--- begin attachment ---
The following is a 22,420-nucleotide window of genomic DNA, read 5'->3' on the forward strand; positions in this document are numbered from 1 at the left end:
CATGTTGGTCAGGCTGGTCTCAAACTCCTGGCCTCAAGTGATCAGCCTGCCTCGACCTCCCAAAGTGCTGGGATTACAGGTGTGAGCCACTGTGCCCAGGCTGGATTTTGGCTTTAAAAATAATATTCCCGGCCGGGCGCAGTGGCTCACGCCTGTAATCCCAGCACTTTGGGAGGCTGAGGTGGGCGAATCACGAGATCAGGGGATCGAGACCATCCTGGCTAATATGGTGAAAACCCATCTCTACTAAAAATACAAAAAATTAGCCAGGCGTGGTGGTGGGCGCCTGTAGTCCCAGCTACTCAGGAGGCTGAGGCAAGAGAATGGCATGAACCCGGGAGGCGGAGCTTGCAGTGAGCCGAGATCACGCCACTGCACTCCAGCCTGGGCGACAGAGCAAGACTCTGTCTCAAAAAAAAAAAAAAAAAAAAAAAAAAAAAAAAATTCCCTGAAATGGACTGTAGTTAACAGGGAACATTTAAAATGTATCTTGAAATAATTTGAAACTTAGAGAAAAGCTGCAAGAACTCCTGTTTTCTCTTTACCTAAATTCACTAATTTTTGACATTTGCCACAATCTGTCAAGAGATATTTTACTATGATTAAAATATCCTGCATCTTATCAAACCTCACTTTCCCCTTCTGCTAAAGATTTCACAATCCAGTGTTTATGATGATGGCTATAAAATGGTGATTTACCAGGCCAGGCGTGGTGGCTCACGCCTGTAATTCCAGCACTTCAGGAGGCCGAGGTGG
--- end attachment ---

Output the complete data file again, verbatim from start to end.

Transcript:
The following is a 22,420-nucleotide window of genomic DNA, read 5'->3' on the forward strand; positions in this document are numbered from 1 at the left end:
CATGTTGGTCAGGCTGGTCTCAAACTCCTGGCCTCAAGTGATCAGCCTGCCTCGACCTCCCAAAGTGCTGGGATTACAGGTGTGAGCCACTGTGCCCAGGCTGGATTTTGGCTTTAAAAATAATATTCCCGGCCGGGCGCAGTGGCTCACGCCTGTAATCCCAGCACTTTGGGAGGCTGAGGTGGGCGAATCACGAGATCAGGGGATCGAGACCATCCTGGCTAATATGGTGAAAACCCATCTCTACTAAAAATACAAAAAATTAGCCAGGCGTGGTGGTGGGCGCCTGTAGTCCCAGCTACTCAGGAGGCTGAGGCAAGAGAATGGCATGAACCCGGGAGGCGGAGCTTGCAGTGAGCCGAGATCACGCCACTGCACTCCAGCCTGGGCGACAGAGCAAGACTCTGTCTCAAAAAAAAAAAAAAAAAAAAAAAAAAAAAAAAATTCCCTGAAATGGACTGTAGTTAACAGGGAACATTTAAAATGTATCTTGAAATAATTTGAAACTTAGAGAAAAGCTGCAAGAACTCCTGTTTTCTCTTTACCTAAATTCACTAATTTTTGACATTTGCCACAATCTGTCAAGAGATATTTTACTATGATTAAAATATCCTGCATCTTATCAAACCTCACTTTCCCCTTCTGCTAAAGATTTCACAATCCAGTGTTTATGATGATGGCTATAAAATGGTGATTTACCAGGCCAGGCGTGGTGGCTCACGCCTGTAATTCCAGCACTTCAGGAGGCCGAGGTGG